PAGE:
Thursday, March 30, 2006

Feel Good Sentiments Make Someone Feel Bad - So It Is Thus Here and Everywhere

I've just come from an endless faculty meeting where we were told once again by our nearly Pentecostal President how wonderful the "dear children" are who come to our school. This is a not uncommon event at this liberal arts college in the Midwest.

We're often told how lucky we are to have these "dear children" in our midst. The fact that it's not true - any of it - doesn't seem to bother anyone. My students are hungover, disrespectful, vacant, TV-addled, and uninterested in anything other than satisfying their various libidinal urges - which I can tell you are gigantic. Beer cans and bottles line the road in front of the the major dorms. We've had a sexual assault on campus this semester. We've had at least 4 explusions for drugs. And once a month we gather and exchange lies with each other about these students.

Today was especially bad. There was nearly a "revival tent" feeling in the room as others around me nodded their heads at the inanity that was being passed around. Here are some quotes from the meeting:

  • from the President: "These dear children have been entrusted to us, and it's our job to act as mentors and scholars and role models to each of them. We need to act at all times, whether it be in class or out in the community, as leaders, aware that every minute they are looking to us for moral guidance."
  • from a fevered faculty member: "I know that these are good kids. I know that the drinking and smoking and bad behavior of other colleges doesn't exist here. We're blessed."
  • from our Academic Dean: "The students I see here are serious, concerned, determined to have a positive impact on making this world a better place. We don't have to deal with the problems that [big state school nearby] or [sprawling multi-campus community college 50 miles away] have to deal with."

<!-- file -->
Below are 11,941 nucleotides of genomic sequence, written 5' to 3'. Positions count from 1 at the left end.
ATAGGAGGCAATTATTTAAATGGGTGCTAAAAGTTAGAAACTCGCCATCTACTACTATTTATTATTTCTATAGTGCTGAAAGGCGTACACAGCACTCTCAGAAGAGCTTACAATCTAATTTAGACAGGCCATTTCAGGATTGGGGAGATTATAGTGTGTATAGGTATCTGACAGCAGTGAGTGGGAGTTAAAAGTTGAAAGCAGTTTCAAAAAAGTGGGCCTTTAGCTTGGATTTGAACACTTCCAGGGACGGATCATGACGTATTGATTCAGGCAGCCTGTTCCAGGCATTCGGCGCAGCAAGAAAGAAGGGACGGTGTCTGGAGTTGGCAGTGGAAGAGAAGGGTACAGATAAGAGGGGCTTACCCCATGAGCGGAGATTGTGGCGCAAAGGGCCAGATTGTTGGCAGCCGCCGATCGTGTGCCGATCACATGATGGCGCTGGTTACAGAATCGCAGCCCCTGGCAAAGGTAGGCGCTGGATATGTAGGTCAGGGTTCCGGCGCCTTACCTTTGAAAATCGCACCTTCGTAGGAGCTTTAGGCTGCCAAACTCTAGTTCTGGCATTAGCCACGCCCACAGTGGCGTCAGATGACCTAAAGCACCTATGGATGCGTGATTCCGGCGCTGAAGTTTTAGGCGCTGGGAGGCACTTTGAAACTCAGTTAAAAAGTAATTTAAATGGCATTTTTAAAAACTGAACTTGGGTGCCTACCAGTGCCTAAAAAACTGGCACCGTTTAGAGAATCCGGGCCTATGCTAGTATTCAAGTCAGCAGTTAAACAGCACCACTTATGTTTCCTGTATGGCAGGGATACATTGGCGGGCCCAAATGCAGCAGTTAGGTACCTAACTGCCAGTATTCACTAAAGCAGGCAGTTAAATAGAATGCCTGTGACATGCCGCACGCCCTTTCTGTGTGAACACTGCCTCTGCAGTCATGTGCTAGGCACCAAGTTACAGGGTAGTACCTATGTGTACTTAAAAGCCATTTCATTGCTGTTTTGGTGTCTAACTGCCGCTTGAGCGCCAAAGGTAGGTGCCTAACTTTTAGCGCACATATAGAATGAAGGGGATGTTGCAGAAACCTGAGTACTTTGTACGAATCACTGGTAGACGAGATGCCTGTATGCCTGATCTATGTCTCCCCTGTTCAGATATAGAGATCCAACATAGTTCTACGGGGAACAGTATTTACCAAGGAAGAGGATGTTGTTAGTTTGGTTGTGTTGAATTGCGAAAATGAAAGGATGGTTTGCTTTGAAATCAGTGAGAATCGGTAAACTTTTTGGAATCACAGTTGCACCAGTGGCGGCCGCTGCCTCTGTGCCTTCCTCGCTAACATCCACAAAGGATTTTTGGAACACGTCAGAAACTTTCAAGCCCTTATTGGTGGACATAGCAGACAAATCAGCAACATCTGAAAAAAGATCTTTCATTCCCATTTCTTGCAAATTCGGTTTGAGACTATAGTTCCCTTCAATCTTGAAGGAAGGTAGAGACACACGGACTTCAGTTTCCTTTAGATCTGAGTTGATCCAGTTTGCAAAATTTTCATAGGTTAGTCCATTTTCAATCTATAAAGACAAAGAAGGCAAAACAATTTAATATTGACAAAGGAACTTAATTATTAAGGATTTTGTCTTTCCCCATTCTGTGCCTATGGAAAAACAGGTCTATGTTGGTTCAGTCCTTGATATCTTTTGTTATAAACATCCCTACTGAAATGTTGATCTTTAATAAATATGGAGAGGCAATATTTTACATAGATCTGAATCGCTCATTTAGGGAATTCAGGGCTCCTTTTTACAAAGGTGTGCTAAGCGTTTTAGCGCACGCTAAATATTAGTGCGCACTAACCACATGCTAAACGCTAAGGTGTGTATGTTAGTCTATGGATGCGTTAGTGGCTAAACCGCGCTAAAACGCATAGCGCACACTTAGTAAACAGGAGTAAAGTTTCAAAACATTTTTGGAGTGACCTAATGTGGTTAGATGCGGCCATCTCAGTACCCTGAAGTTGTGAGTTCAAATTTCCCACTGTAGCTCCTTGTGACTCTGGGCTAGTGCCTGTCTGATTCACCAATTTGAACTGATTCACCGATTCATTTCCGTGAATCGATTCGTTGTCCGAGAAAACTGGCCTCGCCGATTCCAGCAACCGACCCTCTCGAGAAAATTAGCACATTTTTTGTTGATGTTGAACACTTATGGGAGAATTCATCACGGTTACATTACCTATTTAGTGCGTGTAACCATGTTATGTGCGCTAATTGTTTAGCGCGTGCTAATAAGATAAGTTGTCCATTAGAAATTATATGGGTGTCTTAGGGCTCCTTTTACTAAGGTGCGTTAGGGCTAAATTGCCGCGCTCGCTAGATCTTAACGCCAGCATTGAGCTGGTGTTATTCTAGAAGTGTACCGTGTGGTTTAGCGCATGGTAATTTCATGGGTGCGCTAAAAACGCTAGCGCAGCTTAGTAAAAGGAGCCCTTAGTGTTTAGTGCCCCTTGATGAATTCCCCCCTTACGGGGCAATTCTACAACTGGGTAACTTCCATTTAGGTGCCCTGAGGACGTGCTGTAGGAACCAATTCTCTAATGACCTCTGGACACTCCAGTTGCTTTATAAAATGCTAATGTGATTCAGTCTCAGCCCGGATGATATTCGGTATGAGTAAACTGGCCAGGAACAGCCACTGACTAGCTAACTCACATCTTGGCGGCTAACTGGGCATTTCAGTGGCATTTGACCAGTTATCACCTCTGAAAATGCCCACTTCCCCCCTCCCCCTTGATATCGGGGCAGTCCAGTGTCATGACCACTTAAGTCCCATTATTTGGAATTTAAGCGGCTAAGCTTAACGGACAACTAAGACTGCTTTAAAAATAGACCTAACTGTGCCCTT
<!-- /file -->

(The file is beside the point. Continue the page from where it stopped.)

First of all, none of this matches the truth of what I've seen at the college over 6 years. Faculty do not - and should not - mentor or teach students at this college anything about morality. Once I leave campus I'm on my own, and if I bump into a freshman at the liquor store, I just hope he's not in front of me to slow me down while I'm getting my beer.

And the notion that our students are anything other than louts with bad attitudes about education is laughable. Nobody I know believes any of this shit, yet it's publicly proclaimed at every college function I attend.

What bugs me is the hypocricy of it. I see the nodding heads in the faculty meeting and I want to stand up and say, "Tell the fucking truth." I actually think we'd all be better off if we admitted the truth, recognized that serious work has to be done if we really want to help our students learn something while they're here. This endless and duplicitous placating we do for ourselves (and of course for parents, trustees, and donors) is false and dangerous.

Tuesday, March 28, 2006

Using "Erudite" Almost Always Means You're Making Fun of Someone

Dear erudite undergraduate,

Thank you for your thorough assessment of this website. I can't imagine how we went so long without hearing your learned sentiments. However, let me mention a few things: